In fact, George Washington wore dentures made of everything from horse and cow teeth to ivory and human teeth, with some of the fittings made from metals like brass and silver.  

He even kept two of his own extracted teeth so that they could be used to create dentures at a later date, and there are accounts of him purchasing extracted teeth from enslaved African Americans, likely for his own use. 

Washington experienced dental issues throughout his adult life and seemingly suffered from an array of oral health problems, including regular pain and inflammation.

Dentures are Older than You Think

The Washington myth has had a big impact on people’s understanding of dental history. The idea that such an influential man had wooden dentures in the 18th century leads many to assume that dentures were a relatively new invention at the time.  

In actual fact, false teeth had been available for hundreds of years at this point. Records suggest that the Etruscans—an ancient civilization that predated the Romans and resided in modern-day Tuscany—had false teeth as far back as the 7th century BC. 

That’s before the Battle of Marathon, the Peloponnesian War, and the rise of Rome. It even predates Hippocrates, the so-called “father of medicine”.  

Ancient dentures were rare and available only to a select number of the elite. They were often made from human or animal teeth, along with bands made from precious metals like gold. 

The techniques used by the Etruscans were later adopted by the Romans (along with many other aspects of Etruscan society) and many hundred years later, the Japanese began developing their own dentures. 

In Japan, they actually did use wood, although these dentures were meticulously carved to provide a realistic fit, and Japanese dentists later switched to more “realistic” materials like ivory and pagodite. 

By Washington’s time, dentures were fairly common, certainly much more so than their ancient counterparts, and within a few decades they would become even more “advanced”. 

Teeth from Dead Soldiers Were Often Used

As noted above, many early dentures were made using human teeth. In the case of George Washington, during at least one incident, teeth were taken from enslaved individuals. Technically, he did pay for them, but it’s unlikely that the providers had much say in the matter. 

Other dentures may have been fitted with teeth extracted in this manner, as well as teeth taken from the recipient and from other patients.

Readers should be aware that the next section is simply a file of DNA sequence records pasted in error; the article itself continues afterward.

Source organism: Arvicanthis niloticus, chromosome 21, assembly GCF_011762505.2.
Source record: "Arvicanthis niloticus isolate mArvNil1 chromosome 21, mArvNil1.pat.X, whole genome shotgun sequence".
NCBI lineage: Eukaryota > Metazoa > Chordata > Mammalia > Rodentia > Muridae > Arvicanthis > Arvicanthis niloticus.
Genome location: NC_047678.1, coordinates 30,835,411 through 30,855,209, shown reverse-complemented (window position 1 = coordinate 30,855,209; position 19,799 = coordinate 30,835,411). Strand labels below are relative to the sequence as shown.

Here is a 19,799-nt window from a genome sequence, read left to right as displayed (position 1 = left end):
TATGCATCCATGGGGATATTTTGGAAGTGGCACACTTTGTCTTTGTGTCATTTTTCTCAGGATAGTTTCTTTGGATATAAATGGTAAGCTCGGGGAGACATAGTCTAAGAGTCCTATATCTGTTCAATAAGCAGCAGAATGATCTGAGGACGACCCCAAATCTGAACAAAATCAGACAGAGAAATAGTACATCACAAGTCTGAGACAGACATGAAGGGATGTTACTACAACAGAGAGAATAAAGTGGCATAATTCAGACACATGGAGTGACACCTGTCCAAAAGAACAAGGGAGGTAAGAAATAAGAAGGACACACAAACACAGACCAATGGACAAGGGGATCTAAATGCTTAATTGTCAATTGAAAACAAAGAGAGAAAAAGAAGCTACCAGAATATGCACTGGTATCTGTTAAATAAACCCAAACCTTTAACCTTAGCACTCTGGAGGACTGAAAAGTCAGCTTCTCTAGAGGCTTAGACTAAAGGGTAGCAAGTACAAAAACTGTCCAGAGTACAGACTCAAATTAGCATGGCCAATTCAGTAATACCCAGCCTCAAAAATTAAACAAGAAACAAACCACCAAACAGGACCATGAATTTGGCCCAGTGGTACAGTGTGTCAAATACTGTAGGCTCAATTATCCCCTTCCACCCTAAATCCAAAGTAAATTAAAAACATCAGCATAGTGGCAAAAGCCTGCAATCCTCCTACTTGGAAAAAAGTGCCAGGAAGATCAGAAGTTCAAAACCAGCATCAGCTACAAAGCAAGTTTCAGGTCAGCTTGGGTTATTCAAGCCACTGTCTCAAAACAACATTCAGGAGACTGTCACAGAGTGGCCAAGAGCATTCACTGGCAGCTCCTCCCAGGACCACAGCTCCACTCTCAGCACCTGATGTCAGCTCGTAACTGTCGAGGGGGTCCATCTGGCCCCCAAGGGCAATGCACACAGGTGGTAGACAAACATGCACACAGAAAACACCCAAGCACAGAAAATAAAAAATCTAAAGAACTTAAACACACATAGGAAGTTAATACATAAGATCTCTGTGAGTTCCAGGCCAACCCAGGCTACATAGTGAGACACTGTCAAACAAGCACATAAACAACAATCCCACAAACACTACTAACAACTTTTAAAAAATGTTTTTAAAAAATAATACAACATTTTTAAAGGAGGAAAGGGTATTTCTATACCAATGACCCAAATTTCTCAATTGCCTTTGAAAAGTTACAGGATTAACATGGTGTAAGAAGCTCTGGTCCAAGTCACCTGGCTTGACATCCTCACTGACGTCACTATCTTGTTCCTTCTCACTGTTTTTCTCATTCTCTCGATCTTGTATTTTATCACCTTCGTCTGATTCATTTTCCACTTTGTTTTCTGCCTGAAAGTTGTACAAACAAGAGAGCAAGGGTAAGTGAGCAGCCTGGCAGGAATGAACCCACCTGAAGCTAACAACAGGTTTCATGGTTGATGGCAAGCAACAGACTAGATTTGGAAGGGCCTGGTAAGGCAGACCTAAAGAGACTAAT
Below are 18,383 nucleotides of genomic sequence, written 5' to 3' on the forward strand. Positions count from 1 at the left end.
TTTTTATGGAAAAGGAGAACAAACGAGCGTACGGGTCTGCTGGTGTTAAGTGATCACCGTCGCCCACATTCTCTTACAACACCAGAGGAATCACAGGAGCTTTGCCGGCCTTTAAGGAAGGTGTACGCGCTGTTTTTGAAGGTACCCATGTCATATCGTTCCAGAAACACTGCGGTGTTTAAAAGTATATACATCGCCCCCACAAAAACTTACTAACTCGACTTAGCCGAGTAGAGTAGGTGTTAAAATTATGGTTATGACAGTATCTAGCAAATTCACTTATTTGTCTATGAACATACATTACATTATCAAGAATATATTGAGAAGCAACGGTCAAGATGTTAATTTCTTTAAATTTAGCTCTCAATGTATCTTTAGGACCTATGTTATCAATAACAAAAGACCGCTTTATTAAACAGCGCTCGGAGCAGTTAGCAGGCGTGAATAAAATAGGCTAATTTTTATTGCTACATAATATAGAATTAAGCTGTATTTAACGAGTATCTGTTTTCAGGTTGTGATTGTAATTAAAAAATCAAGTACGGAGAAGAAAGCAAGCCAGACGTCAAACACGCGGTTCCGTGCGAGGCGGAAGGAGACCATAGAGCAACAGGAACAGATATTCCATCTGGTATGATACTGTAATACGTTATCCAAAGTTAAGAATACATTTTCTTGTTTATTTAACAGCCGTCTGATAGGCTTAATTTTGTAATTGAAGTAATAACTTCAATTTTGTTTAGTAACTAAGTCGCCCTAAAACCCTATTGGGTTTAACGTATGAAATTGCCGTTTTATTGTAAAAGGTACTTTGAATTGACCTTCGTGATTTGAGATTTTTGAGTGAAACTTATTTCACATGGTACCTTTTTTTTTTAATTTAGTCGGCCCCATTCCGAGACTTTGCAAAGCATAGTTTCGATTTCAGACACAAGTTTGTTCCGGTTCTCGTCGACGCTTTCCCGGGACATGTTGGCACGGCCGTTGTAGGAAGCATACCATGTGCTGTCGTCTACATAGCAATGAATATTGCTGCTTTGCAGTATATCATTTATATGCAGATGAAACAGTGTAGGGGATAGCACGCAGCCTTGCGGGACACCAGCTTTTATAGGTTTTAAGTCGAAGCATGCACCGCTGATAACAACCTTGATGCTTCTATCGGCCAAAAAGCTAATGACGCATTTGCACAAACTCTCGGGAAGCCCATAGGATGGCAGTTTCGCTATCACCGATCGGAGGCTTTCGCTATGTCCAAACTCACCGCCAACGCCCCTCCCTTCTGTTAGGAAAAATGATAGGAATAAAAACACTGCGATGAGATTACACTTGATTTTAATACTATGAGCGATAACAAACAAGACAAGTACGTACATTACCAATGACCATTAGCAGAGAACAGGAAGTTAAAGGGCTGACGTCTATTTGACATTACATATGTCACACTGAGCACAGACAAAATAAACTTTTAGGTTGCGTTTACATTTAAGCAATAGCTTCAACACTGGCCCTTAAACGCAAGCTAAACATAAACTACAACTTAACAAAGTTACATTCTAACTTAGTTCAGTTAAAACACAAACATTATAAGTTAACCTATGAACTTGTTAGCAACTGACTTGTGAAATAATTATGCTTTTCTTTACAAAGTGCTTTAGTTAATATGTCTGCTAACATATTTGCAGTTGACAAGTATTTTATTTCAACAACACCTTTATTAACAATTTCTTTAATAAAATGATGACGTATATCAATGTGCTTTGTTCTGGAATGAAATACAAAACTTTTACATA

By the early 19th century, however, dentures become decidedly more gruesome. 

In 1803, Europe fell under the spell of Napoleon, an enigmatic and strategic general who led a French army across Europe, battling against a coalition that included Prussia, Austria, the United Kingdom, and many other major European powers. 

Between 1803 and 1815, 4.3 million soldiers lost their lives. These young, fit, and otherwise healthy men often had relatively strong teeth, and gruesome opportunists decided to take advantage of that fact. 

Once the needless slaughter had stopped and thousands lay dead or dying on the battlefields, human scavengers would descend and pick the bodies clean of all valuables, including their teeth. 

The teeth would then be cleaned, chopped, and sculpted, before being fitted into dentures and sold to aristocrats. Dentures were expensive and as sugar became more widely available, they were also sought-after, which made this macabre practice highly lucrative for all involved. 

And if that’s not enough to paint a vividly disturbing image in your mind, consider this, scavengers favored incisors, canines, and premolars. Not only were these were the teeth most visible and therefore more sought-after, but it also required too much effort to extract molars from unfortunate victims. 

In later years, these teeth became known as “Waterloo Teeth”, so-named for the bloody 1815 battle that saw Napoleon’s army defeated, but there is no evidence to suggest that the name was used at the time. 

In fact, the people buying these dentures probably didn’t know where the teeth came from. 

They’re Not as Expensive as You Might Think

A custom-fit, high-quality set of dentures can cost upwards of $3,000. However, they are getting cheaper and depending on where you live, you could pay around a third of that. 

What’s more, there are many cheaper options available, including online retailers selling dentures for just a few hundred bucks. 

If you have the money, you should always opt for a custom-fit. Not only will it ensure your dentures look like the real thing, but they will also last for a long time and can withstand the usual rigors of daily life, including eating and drinking. 

More importantly, a bad fitting set of dentures can cause a host of oral health problems, including pain and inflammation. 

If you simply can’t afford those high costs, it’s worth looking at some cheaper options. It’s better to have a set of loose-fitting dentures that you wear infrequently than to have nothing at all. 

Some People Make Their Own

$1,000 to $3,000 isn’t a high price to pay when you consider how much difference a set of dentures can make to your life, but if you don’t have that sort of money lying around, it’s just not an option.